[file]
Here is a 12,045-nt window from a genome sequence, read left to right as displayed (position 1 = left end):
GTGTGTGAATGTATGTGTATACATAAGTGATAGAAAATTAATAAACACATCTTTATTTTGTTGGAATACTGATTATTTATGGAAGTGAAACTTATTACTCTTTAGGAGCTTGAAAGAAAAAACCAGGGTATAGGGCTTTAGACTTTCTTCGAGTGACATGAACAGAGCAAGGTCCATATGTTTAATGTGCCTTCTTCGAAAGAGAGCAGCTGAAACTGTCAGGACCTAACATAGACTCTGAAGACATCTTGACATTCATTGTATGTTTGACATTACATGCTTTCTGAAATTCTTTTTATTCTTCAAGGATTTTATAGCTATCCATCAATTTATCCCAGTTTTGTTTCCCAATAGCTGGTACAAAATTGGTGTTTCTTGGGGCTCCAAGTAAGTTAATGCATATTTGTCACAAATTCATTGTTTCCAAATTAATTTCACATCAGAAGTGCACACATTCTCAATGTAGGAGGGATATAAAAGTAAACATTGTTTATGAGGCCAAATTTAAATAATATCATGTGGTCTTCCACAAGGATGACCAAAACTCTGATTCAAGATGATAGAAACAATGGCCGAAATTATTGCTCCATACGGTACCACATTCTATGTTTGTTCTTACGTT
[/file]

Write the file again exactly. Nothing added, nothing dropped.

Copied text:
Here is a 12,045-nt window from a genome sequence, read left to right as displayed (position 1 = left end):
GTGTGTGAATGTATGTGTATACATAAGTGATAGAAAATTAATAAACACATCTTTATTTTGTTGGAATACTGATTATTTATGGAAGTGAAACTTATTACTCTTTAGGAGCTTGAAAGAAAAAACCAGGGTATAGGGCTTTAGACTTTCTTCGAGTGACATGAACAGAGCAAGGTCCATATGTTTAATGTGCCTTCTTCGAAAGAGAGCAGCTGAAACTGTCAGGACCTAACATAGACTCTGAAGACATCTTGACATTCATTGTATGTTTGACATTACATGCTTTCTGAAATTCTTTTTATTCTTCAAGGATTTTATAGCTATCCATCAATTTATCCCAGTTTTGTTTCCCAATAGCTGGTACAAAATTGGTGTTTCTTGGGGCTCCAAGTAAGTTAATGCATATTTGTCACAAATTCATTGTTTCCAAATTAATTTCACATCAGAAGTGCACACATTCTCAATGTAGGAGGGATATAAAAGTAAACATTGTTTATGAGGCCAAATTTAAATAATATCATGTGGTCTTCCACAAGGATGACCAAAACTCTGATTCAAGATGATAGAAACAATGGCCGAAATTATTGCTCCATACGGTACCACATTCTATGTTTGTTCTTACGTT